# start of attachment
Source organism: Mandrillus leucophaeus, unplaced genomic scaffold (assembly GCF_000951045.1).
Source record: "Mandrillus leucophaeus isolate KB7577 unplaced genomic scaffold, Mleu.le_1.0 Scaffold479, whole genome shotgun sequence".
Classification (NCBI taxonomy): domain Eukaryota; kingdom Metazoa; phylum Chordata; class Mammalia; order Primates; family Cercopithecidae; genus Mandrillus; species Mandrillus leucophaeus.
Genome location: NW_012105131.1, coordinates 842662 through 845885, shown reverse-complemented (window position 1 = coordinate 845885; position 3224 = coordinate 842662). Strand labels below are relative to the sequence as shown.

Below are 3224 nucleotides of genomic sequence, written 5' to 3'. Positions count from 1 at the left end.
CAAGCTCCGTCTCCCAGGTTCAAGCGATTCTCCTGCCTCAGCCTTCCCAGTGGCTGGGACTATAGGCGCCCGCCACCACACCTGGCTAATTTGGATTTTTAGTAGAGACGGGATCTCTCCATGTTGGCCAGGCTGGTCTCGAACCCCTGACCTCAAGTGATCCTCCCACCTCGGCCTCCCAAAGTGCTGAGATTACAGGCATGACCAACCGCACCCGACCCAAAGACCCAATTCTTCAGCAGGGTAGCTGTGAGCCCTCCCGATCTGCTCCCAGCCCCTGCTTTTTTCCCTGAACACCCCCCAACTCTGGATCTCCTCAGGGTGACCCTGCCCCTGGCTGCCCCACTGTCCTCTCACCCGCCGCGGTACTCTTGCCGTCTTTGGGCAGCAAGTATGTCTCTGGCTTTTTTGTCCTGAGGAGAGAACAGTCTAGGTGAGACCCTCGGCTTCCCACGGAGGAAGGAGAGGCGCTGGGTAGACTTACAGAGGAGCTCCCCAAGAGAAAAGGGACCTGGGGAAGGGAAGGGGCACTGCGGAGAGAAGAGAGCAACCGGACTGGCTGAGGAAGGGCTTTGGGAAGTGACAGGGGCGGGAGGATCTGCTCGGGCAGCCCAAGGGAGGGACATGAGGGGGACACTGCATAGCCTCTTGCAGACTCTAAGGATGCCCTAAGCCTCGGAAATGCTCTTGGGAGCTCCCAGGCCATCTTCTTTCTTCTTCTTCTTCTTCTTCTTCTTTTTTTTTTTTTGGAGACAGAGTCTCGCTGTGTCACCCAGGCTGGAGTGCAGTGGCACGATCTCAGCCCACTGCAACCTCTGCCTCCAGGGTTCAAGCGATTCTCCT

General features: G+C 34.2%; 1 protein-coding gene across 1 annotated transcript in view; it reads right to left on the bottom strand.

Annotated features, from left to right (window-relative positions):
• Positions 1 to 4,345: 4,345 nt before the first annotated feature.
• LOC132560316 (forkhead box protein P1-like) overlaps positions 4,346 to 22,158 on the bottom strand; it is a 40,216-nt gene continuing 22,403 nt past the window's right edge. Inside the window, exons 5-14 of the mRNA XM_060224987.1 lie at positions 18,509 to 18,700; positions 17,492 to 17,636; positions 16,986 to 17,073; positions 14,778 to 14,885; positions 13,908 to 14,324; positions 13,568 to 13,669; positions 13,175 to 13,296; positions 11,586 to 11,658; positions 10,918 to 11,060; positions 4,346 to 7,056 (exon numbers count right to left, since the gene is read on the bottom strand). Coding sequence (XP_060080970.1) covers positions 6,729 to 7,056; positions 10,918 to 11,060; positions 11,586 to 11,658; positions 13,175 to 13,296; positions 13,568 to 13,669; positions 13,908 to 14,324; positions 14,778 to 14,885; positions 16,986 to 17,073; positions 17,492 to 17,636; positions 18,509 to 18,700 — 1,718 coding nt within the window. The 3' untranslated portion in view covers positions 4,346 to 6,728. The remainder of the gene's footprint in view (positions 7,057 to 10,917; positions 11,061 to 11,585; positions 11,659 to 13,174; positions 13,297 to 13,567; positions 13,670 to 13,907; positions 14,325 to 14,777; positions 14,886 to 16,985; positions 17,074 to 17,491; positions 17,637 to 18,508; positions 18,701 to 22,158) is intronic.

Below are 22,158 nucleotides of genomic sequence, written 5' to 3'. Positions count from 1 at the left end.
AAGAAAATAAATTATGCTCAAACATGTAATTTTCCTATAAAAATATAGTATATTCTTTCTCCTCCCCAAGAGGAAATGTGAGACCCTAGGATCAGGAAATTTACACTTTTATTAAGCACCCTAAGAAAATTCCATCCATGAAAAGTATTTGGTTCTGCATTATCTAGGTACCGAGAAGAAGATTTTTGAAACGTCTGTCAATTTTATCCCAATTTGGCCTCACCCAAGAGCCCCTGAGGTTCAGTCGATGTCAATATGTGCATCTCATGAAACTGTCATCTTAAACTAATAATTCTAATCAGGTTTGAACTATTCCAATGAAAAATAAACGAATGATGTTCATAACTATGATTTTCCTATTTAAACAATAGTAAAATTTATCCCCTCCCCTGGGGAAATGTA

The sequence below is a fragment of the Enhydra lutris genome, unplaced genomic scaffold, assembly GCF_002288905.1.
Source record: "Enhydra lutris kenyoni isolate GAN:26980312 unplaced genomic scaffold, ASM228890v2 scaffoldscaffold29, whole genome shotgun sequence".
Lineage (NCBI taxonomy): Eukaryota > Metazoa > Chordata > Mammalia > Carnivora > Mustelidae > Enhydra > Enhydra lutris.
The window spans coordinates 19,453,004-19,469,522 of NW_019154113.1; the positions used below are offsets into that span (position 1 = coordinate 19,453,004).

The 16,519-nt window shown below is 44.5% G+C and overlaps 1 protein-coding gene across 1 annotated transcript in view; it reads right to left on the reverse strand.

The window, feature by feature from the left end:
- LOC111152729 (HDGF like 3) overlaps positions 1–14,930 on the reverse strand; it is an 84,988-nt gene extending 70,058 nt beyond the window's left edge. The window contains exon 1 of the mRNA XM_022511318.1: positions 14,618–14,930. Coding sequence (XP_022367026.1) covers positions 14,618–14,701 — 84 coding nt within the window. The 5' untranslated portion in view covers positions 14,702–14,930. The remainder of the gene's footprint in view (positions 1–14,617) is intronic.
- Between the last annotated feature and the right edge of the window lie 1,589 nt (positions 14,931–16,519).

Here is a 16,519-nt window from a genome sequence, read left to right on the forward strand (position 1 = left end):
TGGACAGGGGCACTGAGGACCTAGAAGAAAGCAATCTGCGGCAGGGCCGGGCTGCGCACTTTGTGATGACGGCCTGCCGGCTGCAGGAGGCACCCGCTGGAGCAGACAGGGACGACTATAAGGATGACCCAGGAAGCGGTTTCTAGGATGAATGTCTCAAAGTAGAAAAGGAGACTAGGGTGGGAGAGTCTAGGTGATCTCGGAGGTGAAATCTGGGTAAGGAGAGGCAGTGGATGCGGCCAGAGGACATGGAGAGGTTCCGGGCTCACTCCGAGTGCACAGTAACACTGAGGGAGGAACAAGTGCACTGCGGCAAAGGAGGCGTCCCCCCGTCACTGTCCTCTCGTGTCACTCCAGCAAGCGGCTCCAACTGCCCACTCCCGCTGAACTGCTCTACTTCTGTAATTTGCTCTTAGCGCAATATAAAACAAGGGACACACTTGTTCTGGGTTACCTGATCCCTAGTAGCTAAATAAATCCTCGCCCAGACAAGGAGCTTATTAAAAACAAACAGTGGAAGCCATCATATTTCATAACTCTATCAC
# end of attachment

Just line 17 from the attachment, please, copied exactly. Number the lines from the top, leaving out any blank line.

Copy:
The 16,519-nt window shown below is 44.5% G+C and overlaps 1 protein-coding gene across 1 annotated transcript in view; it reads right to left on the reverse strand.